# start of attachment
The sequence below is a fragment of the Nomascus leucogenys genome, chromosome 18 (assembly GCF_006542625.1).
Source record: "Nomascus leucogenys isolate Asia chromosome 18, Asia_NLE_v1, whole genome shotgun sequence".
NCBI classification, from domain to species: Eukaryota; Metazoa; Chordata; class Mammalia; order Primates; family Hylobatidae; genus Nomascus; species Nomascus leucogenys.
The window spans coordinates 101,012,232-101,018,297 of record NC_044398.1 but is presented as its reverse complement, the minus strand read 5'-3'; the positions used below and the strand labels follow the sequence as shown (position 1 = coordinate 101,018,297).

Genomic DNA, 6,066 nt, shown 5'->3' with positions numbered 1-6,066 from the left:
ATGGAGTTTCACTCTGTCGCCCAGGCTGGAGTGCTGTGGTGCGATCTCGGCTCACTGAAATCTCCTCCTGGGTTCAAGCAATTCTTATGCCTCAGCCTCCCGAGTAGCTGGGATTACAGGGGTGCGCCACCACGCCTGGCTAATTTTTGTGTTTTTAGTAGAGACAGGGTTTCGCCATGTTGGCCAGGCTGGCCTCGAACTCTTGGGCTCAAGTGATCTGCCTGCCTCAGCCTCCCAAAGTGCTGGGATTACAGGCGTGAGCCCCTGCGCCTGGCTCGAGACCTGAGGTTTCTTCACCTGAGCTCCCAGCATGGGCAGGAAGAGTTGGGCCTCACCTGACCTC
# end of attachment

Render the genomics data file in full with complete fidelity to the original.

The sequence below is a fragment of the Nomascus leucogenys genome, chromosome 18 (assembly GCF_006542625.1).
Source record: "Nomascus leucogenys isolate Asia chromosome 18, Asia_NLE_v1, whole genome shotgun sequence".
NCBI classification, from domain to species: Eukaryota; Metazoa; Chordata; class Mammalia; order Primates; family Hylobatidae; genus Nomascus; species Nomascus leucogenys.
The window spans coordinates 101,012,232-101,018,297 of record NC_044398.1 but is presented as its reverse complement, the minus strand read 5'-3'; the positions used below and the strand labels follow the sequence as shown (position 1 = coordinate 101,018,297).

Genomic DNA, 6,066 nt, shown 5'->3' with positions numbered 1-6,066 from the left:
ATGGAGTTTCACTCTGTCGCCCAGGCTGGAGTGCTGTGGTGCGATCTCGGCTCACTGAAATCTCCTCCTGGGTTCAAGCAATTCTTATGCCTCAGCCTCCCGAGTAGCTGGGATTACAGGGGTGCGCCACCACGCCTGGCTAATTTTTGTGTTTTTAGTAGAGACAGGGTTTCGCCATGTTGGCCAGGCTGGCCTCGAACTCTTGGGCTCAAGTGATCTGCCTGCCTCAGCCTCCCAAAGTGCTGGGATTACAGGCGTGAGCCCCTGCGCCTGGCTCGAGACCTGAGGTTTCTTCACCTGAGCTCCCAGCATGGGCAGGAAGAGTTGGGCCTCACCTGACCTC